Exposing St. Louis’ Food Secrets

Please share these hidden gem recipes with the world

Ted Drewes Frozen Custard/ Philip Leara, CC0, via Wikimedia Commons

They say you don’t really know a place until you leave it.

It wasn’t until I moved out of St. Louis, Missouri in my thirties that I came to realize what great food the city had to offer. Now I’m not talking about that great hamburger joint on the corner or the nostalgia of Grandma’s cooking. I’m also not talking about the mysterious St. Louis-style barbecue.

No, I’m referring to foods that I took for granted all my life only to realize later that they were only found in the St. Louis region. If I wanted them, I had to fly home.

Or get creative.

Imo’s pizza/Ch473, Public domain, via Wikimedia Commons

St. Louis-style pizza

The quintessential regional food, St. Louis-style pizza, is the one I miss the most. It’s also been the hardest to reproduce in my Oregon kitchen.

Picture a typical pizza and then replace all the ingredients.

Thick, chewy dough transforms into a cracker-thin crust. The tomato sauce is slightly sweet and liberally sprinkled with oregano. But the ingredient that makes St. Louis-style pizza stand out is the cheese.

Mozzarella is never used. Instead, a unique cheese called Provel makes this pizza shine.

And the presentation? St. Louis-style pizza is cut into squares.

The taste is unmistakable and completely unique. Actor Jon Hamm, also from St. Louis, describes it best. “You can taste the Gateway Arch,” Hamm says. “It tastes like 11 World Series victories.”

Imo’s is the most famous local chain. But to get the really good pies, travel to The Hill, St. Louis’ Little Italy.

Here, you can taste the pizza the way that Amedeo Fiore intended when he brought the recipe to the Gateway to the West in the 1930s.

Fiore was hoping to make an impact of another kind. An opera singer, Fiore, found some success singing with the New York Metropolitan Opera when it traveled through town. He also performed at the local venue, The Muny, and directed the Italian Radio Theater. But it was a cozy restaurant that he opened with his wife that would make him famous.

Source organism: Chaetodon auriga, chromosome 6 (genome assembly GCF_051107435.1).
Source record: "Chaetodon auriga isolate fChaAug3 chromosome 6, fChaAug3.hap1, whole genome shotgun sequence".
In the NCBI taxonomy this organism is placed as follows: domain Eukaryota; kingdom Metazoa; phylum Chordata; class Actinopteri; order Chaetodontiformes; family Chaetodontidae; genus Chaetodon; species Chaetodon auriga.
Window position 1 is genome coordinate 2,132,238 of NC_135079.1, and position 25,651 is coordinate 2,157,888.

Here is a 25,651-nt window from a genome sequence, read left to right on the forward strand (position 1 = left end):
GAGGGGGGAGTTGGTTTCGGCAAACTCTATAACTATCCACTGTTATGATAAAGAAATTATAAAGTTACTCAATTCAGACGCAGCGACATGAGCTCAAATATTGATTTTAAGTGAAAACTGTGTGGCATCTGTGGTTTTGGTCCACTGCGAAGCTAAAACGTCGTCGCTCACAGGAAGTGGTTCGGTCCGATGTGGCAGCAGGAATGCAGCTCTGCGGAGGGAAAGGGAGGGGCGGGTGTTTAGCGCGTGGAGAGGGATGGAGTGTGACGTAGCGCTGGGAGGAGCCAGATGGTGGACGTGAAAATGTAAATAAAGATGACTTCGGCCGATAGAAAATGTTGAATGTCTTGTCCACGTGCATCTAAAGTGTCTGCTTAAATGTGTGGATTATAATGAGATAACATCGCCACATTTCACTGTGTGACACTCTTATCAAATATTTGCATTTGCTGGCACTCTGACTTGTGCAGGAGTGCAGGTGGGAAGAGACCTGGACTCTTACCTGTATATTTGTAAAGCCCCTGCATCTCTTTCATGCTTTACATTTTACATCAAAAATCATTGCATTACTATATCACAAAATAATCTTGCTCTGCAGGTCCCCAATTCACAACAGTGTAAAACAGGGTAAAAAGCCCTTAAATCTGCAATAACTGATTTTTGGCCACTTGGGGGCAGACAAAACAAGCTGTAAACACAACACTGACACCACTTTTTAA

Fiore’s Melrose Pizzeria was located close to the opulent Chase Park Plaza Hotel, and guests who craved Italian food would swing by. Soon, Fiore made enough money to import an authentic pizza oven from Italy.

Pizza had arrived in St. Louis.

Eventually, the newspapers got wind of the new craze in town, and due to their coverage, his pizza became a hit. However, that original recipe featured Provolone cheese, similar in taste to Swiss or Gruyère.

The ubiquitous Provel wouldn’t be invented until much later — 1950.

This creamy cheese, its low melting point makes it gooey at room temperature, is rich and ideal for pizza. Today, Provel is owned by Kraft but is virtually unavailable outside of the St. Louis region.

So with all this authentic pizza why is Imo’s the best known? The original Imo’s opened in 1963 with a simple, yet unbeatable, concept. They offered carry-out and delivery.

Don’t want to fly to St. Louis to try the pizza? There are a number of recipes online. For the most authentic taste, look for one that uses liquid smoke. This simple ingredient makes all the difference in getting that true Provel taste.

Toasted Ravioli/Timothy Boyd, CC BY 2.0 <https://creativecommons.org/licenses/by/2.0>, via Wikimedia Commons

Toasted ravioli

Growing up, I had an inkling that St. Louis-style pizza was unique. I’ll admit to wanting mozzarella on my pizza more than once. But toasted ravioli? I was stunned to find out that no one outside of my hometown knew of this.